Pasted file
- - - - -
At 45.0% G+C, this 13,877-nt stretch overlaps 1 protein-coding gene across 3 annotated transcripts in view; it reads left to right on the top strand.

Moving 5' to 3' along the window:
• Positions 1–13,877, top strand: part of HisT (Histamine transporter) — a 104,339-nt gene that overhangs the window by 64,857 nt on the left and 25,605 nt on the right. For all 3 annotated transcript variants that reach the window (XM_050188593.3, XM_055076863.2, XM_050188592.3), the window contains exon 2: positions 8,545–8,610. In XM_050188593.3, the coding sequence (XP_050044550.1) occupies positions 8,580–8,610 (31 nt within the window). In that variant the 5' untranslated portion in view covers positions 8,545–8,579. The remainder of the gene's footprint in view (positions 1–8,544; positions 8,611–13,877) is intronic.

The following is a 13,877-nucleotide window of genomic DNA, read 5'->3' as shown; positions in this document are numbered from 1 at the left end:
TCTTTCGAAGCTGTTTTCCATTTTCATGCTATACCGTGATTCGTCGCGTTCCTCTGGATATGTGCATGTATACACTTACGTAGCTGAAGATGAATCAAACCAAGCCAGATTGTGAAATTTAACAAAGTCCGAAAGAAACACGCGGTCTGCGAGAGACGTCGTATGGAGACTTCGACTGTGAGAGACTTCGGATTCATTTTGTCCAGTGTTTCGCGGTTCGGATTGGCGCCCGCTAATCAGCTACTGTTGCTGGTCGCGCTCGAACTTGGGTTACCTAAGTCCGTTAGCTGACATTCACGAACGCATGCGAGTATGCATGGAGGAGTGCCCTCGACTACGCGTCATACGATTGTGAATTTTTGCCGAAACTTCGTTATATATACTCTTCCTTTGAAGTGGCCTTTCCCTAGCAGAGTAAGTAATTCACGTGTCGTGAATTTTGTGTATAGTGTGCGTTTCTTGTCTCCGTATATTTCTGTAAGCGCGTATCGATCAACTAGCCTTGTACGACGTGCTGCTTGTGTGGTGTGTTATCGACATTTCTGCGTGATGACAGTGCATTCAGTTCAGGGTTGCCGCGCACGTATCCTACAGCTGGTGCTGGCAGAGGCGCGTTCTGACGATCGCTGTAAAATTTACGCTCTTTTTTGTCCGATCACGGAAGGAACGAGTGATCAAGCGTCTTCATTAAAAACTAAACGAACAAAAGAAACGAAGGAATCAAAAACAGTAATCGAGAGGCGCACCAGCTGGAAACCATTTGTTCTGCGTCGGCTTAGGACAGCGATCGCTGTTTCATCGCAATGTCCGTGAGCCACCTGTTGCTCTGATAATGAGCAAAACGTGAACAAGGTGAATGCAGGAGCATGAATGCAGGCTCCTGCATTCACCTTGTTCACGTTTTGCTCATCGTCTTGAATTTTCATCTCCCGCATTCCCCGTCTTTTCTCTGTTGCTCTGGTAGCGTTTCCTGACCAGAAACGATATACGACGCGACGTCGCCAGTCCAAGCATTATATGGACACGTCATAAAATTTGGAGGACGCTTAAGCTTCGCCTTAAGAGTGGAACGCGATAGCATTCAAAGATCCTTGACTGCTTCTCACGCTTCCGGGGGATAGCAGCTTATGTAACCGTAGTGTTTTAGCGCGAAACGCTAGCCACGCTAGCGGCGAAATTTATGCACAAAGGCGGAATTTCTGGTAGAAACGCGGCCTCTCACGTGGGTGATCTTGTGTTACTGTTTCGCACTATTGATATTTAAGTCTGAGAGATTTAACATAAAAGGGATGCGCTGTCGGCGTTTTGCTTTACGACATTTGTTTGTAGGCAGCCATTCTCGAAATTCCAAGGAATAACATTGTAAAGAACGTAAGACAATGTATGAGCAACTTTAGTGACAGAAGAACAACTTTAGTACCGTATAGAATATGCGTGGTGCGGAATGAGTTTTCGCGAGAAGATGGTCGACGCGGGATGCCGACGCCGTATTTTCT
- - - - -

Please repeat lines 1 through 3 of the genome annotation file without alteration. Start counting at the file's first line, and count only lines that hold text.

At 45.0% G+C, this 13,877-nt stretch overlaps 1 protein-coding gene across 3 annotated transcripts in view; it reads left to right on the top strand.

Moving 5' to 3' along the window:
• Positions 1–13,877, top strand: part of HisT (Histamine transporter) — a 104,339-nt gene that overhangs the window by 64,857 nt on the left and 25,605 nt on the right. For all 3 annotated transcript variants that reach the window (XM_050188593.3, XM_055076863.2, XM_050188592.3), the window contains exon 2: positions 8,545–8,610. In XM_050188593.3, the coding sequence (XP_050044550.1) occupies positions 8,580–8,610 (31 nt within the window). In that variant the 5' untranslated portion in view covers positions 8,545–8,579. The remainder of the gene's footprint in view (positions 1–8,544; positions 8,611–13,877) is intronic.